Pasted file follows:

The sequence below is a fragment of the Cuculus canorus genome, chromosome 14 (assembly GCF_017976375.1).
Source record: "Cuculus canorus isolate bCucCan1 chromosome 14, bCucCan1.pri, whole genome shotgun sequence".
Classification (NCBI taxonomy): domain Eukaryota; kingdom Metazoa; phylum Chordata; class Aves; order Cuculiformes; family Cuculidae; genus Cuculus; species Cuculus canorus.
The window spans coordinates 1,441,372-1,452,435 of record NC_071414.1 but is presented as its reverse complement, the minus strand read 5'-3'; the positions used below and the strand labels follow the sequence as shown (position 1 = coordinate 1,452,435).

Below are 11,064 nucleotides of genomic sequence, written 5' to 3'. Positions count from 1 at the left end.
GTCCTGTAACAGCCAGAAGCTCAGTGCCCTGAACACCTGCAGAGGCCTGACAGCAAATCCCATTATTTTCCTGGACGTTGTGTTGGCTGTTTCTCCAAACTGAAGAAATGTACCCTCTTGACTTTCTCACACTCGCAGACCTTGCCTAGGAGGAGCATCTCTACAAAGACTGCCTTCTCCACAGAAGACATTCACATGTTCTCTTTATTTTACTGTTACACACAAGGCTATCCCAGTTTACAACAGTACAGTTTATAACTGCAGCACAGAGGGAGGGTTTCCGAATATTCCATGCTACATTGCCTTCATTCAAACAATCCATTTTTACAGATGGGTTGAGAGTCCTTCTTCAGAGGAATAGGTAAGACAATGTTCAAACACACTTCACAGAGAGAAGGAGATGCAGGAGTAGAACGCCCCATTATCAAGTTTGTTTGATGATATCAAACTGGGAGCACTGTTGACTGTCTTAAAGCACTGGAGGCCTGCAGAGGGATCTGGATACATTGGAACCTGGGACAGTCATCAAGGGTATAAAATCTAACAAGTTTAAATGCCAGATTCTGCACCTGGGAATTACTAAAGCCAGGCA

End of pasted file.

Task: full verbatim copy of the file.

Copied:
The sequence below is a fragment of the Cuculus canorus genome, chromosome 14 (assembly GCF_017976375.1).
Source record: "Cuculus canorus isolate bCucCan1 chromosome 14, bCucCan1.pri, whole genome shotgun sequence".
Classification (NCBI taxonomy): domain Eukaryota; kingdom Metazoa; phylum Chordata; class Aves; order Cuculiformes; family Cuculidae; genus Cuculus; species Cuculus canorus.
The window spans coordinates 1,441,372-1,452,435 of record NC_071414.1 but is presented as its reverse complement, the minus strand read 5'-3'; the positions used below and the strand labels follow the sequence as shown (position 1 = coordinate 1,452,435).

Below are 11,064 nucleotides of genomic sequence, written 5' to 3'. Positions count from 1 at the left end.
GTCCTGTAACAGCCAGAAGCTCAGTGCCCTGAACACCTGCAGAGGCCTGACAGCAAATCCCATTATTTTCCTGGACGTTGTGTTGGCTGTTTCTCCAAACTGAAGAAATGTACCCTCTTGACTTTCTCACACTCGCAGACCTTGCCTAGGAGGAGCATCTCTACAAAGACTGCCTTCTCCACAGAAGACATTCACATGTTCTCTTTATTTTACTGTTACACACAAGGCTATCCCAGTTTACAACAGTACAGTTTATAACTGCAGCACAGAGGGAGGGTTTCCGAATATTCCATGCTACATTGCCTTCATTCAAACAATCCATTTTTACAGATGGGTTGAGAGTCCTTCTTCAGAGGAATAGGTAAGACAATGTTCAAACACACTTCACAGAGAGAAGGAGATGCAGGAGTAGAACGCCCCATTATCAAGTTTGTTTGATGATATCAAACTGGGAGCACTGTTGACTGTCTTAAAGCACTGGAGGCCTGCAGAGGGATCTGGATACATTGGAACCTGGGACAGTCATCAAGGGTATAAAATCTAACAAGTTTAAATGCCAGATTCTGCACCTGGGAATTACTAAAGCCAGGCA